Obama sees opening to stress tolerance
He’ll use full name for oath, talk to world
CHICAGO – Barack Obama says his presidency is an opportunity for the United States to spread a message of tolerance, starting the day of his inauguration and continuing with a speech he plans to deliver somewhere in the Muslim world.
And when he takes the oath of office Jan. 20, he plans to be sworn in like every other president, using his full name: Barack Hussein Obama.
“I think we’ve got a unique opportunity to reboot America’s image around the world and also in the Muslim world in particular,” Obama said Tuesday, promising an “unrelenting” desire to “create a relationship of mutual respect and partnership in countries and with peoples of good will who want their citizens and ours to prosper together.”
The world, he said, “is ready for that message.”
In a wide-ranging interview, Obama discussed his strategy for his first year in office, vigorously defended his choice for attorney general and reflected on his role as the first black to be elected president.
Obama said the country must take advantage of a unique chance to recalibrate relations around the globe, through diplomacy that emphasizes inclusiveness and tolerance as well as an unflinching stand against terrorism.
“The message I want to send is that we will be unyielding in stamping out the terrorist extremism we saw in Mumbai,” Obama said, adding that he plans to give a major address in an Islamic capital as part of his global outreach.
Though world events and economic winds have made his agenda all the more challenging, Obama kept close counsel on how he plans to move forward.
He would not commit to specific plans on matters as varied as free trade, unionization and illegal immigration. Instead, he said, his nominees and advisers are studying the issues and will report back with recommendations.
He offered no hints about future Cabinet appointments, but voiced strong support for Eric Holder, his nominee for attorney general, by batting away concerns about his role in the controversial pardon of fugitive financier Marc Rich at the end of Bill Clinton’s presidency.
“Everybody who looks at his record says the guy was an outstanding attorney, an outstanding prosecutor, an outstanding judge, an outstanding No. 2 at the Justice Department,” Obama said. “And Eric has acknowledged the Rich pardon was a mistake on his part, not having caught that earlier.”
Some liberal supporters have expressed disappointment over some of Obama’s choices, like the one to retain Robert M. Gates as secretary of defense. But the president-elect said his backers have no cause for concern.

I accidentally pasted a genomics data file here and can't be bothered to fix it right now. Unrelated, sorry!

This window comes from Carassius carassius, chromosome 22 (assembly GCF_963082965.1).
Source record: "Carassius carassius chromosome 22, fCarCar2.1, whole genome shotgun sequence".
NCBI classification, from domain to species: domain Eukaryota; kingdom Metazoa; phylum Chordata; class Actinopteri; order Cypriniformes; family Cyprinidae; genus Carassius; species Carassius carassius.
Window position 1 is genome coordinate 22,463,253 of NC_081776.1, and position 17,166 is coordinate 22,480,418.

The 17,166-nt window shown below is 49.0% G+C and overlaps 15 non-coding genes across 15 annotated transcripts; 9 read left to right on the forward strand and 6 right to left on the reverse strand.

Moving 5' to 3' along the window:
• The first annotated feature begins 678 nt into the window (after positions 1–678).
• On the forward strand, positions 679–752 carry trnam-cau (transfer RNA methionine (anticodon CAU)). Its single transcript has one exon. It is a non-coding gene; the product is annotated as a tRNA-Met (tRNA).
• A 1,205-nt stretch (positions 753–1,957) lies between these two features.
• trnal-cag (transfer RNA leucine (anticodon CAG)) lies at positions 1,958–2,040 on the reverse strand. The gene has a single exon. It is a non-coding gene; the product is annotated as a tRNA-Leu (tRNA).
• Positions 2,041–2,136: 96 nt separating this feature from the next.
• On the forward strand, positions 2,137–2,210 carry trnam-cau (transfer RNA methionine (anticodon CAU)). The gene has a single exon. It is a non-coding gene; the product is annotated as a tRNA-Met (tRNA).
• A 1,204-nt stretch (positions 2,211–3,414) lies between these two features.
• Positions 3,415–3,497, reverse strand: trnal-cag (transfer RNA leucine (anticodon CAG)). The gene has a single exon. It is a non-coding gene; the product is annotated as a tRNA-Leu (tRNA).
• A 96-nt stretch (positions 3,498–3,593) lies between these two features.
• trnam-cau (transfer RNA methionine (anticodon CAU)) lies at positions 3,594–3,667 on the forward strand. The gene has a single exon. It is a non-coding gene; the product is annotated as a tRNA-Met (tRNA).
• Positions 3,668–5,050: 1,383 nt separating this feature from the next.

He is steadfast on his “agenda of change,” he said.
“On all the promises that I made during the campaign, there has been no sense I’m backing off,” he said. “What I’m putting in place is a Cabinet of extraordinarily qualified, competent people who would not have accepted my offer for them to join my administration unless they believed in my vision.”
One simple matter for the president-elect comes down to three little words, and on them he has made up his mind: He won’t shrink from using his full name when he takes the oath of office.
During the campaign, Obama’s detractors often invoked his middle name in an attempt to paint him as a Muslim. Obama, a Christian, doesn’t care.
“I think the tradition is that they use all three names, and I will follow the tradition, not trying to make a statement one way or another,” he said. “I’ll do what everybody else does.”
And then there are the grand issues, like the burden placed on him by history. As the first black president, he acknowledges, he thinks about it.
“The biggest challenges we face right now in improving race relations have to do with the universal concerns of Americans across color lines,” he said. “If we are creating jobs throughout this economy, then, you know, African Americans and Latinos, who are disproportionately unemployed, they’re going to be swept up in that rising tide.
“I think that, more than anything, is going to improve race relations,” he said.
Even when in the White House, Obama said, he doesn’t plan to sever ties to home. He made reference to former President George H.W. Bush’s White House getaway – Kennebunkport, Maine.
“Let me explain to you, my Kennebunkport is … Chicago,” he said. “Our friends are here. Our family is here. We are going to try to come back here as often as possible … at least once every six weeks or couple months.”